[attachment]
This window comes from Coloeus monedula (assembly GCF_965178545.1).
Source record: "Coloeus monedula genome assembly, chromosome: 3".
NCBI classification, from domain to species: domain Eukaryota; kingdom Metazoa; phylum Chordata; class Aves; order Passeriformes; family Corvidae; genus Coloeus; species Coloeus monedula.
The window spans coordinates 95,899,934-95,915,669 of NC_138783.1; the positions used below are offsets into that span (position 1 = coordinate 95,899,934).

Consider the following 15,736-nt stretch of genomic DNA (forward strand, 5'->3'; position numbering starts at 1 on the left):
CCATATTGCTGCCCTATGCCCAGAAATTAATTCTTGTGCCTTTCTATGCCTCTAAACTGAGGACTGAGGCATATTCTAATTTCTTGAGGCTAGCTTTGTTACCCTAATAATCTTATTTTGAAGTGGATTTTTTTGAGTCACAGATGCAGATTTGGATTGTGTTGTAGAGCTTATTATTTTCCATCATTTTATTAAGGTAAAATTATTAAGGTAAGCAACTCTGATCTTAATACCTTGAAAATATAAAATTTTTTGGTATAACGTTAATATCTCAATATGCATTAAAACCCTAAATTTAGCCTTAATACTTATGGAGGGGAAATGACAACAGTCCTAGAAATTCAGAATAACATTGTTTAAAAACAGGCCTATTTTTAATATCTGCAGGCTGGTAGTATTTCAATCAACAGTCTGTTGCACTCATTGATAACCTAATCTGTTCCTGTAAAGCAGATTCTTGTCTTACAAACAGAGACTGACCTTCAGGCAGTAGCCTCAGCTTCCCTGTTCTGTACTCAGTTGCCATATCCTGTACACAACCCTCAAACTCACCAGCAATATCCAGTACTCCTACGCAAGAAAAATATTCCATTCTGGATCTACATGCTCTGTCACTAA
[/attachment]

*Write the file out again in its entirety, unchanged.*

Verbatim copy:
This window comes from Coloeus monedula (assembly GCF_965178545.1).
Source record: "Coloeus monedula genome assembly, chromosome: 3".
NCBI classification, from domain to species: domain Eukaryota; kingdom Metazoa; phylum Chordata; class Aves; order Passeriformes; family Corvidae; genus Coloeus; species Coloeus monedula.
The window spans coordinates 95,899,934-95,915,669 of NC_138783.1; the positions used below are offsets into that span (position 1 = coordinate 95,899,934).

Consider the following 15,736-nt stretch of genomic DNA (forward strand, 5'->3'; position numbering starts at 1 on the left):
CCATATTGCTGCCCTATGCCCAGAAATTAATTCTTGTGCCTTTCTATGCCTCTAAACTGAGGACTGAGGCATATTCTAATTTCTTGAGGCTAGCTTTGTTACCCTAATAATCTTATTTTGAAGTGGATTTTTTTGAGTCACAGATGCAGATTTGGATTGTGTTGTAGAGCTTATTATTTTCCATCATTTTATTAAGGTAAAATTATTAAGGTAAGCAACTCTGATCTTAATACCTTGAAAATATAAAATTTTTTGGTATAACGTTAATATCTCAATATGCATTAAAACCCTAAATTTAGCCTTAATACTTATGGAGGGGAAATGACAACAGTCCTAGAAATTCAGAATAACATTGTTTAAAAACAGGCCTATTTTTAATATCTGCAGGCTGGTAGTATTTCAATCAACAGTCTGTTGCACTCATTGATAACCTAATCTGTTCCTGTAAAGCAGATTCTTGTCTTACAAACAGAGACTGACCTTCAGGCAGTAGCCTCAGCTTCCCTGTTCTGTACTCAGTTGCCATATCCTGTACACAACCCTCAAACTCACCAGCAATATCCAGTACTCCTACGCAAGAAAAATATTCCATTCTGGATCTACATGCTCTGTCACTAA